Some pointed out that Migos didn’t release their first album until 2011 — but let’s be fair, who can really keep track of dates these days? And maybe he had early access to the music courtesy of a well-connected pal.
But for fans, this was an opportunity to flex a favorite theory: that LeBron, a global icon revered as one of the greatest athletes ever, a wealthy philanthropist with a thriving business portfolio, and by all accounts a decent dude who’s never gotten in any serious trouble, stretches the truth to bolster his cultural bona fides.
A list of his suspected fibs has been making the rounds throughout the NBA fan community for more than a year. In one clip, he unconvincingly affirms his familiarity with current and former players of the Liverpool Football Club, which he’d bought an ownership stake in. In another, he claims that, before watching the 2006 game in which Kobe Bryant scored a historic 81 points, “I said he was probably gonna score 70 tonight. I don’t know what made me say that.” In another, he talks in circles in response to a question about his “biggest takeaway” from The Autobiography of Malcolm X, which he’d been photographed reading.
In June 2016, asked to name his favorite scene, moment, phrase, or quote from The Godfather Part II, which he said he’d watched at least six times that year, he inexplicably deflected: “It’s so many different phrases and too many different lines in that movie to just categorize one,” he replied, sounding like Sarah Palin in 2008 when she was unable to name a single outlet she got her news from.
It’s possible that these examples of vagueness are simply the result of a poor memory. But LeBron has a famously robust mind, capable of holding a yearslong archive of on-court minutia thanks to “a photographic memory that allows him to remember the location of all ten players on the court in each moment of a 48-minute game,” according to Sports Illustrated.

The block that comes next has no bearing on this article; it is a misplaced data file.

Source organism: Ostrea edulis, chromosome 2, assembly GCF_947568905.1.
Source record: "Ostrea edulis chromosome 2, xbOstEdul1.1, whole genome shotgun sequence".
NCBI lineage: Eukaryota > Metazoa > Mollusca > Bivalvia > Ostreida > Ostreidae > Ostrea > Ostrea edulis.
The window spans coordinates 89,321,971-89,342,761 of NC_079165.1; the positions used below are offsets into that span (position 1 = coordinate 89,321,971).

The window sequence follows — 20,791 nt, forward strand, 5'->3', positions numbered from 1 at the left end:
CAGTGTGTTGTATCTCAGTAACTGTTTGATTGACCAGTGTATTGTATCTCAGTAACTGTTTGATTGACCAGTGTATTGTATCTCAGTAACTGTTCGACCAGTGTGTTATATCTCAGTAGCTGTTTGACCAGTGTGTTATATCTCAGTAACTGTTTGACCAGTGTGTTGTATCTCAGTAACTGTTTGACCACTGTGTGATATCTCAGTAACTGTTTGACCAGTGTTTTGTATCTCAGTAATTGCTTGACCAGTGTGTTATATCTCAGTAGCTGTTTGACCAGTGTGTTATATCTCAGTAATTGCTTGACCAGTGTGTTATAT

Or maybe his claims are just savvy efforts to make himself seem relatable to those of us who aren’t 6’8” multimillionaires with Barack Obama in our contacts — like when he posts videos of himself rapping the wrong lyrics to a song playing in his car.
I prefer a more straightforward theory. Since he rose to fame as a 15-year-old prodigy, LeBron has built his brand on well-rounded excellence. He is truly great at every significant basketball skill, he broadcasts his attentiveness as a father and spouse, and he has developed a sprawling business empire. This is a dude who wants no part of mediocrity. For a man who reportedly spends $1.5 million a year to take care of his body, what’s a few harmless exaggerations in the pursuit of looking as cool as possible?
Listening to LeBron stumble through eyebrow-raising responses, I can barely contain my affection. This is a guy who hangs out with Beyoncé and Jay-Z, whose jerseys are donned in every corner of the world, whose face is blasted across big-city billboards — how endearing that he still cares what the rest of us think of him! My guilt over that hour I spent posting carefully edited Instagram stories washes away. If not even LeBron can escape the intense urge to impress others, I can cut myself some slack. —Albert Samaha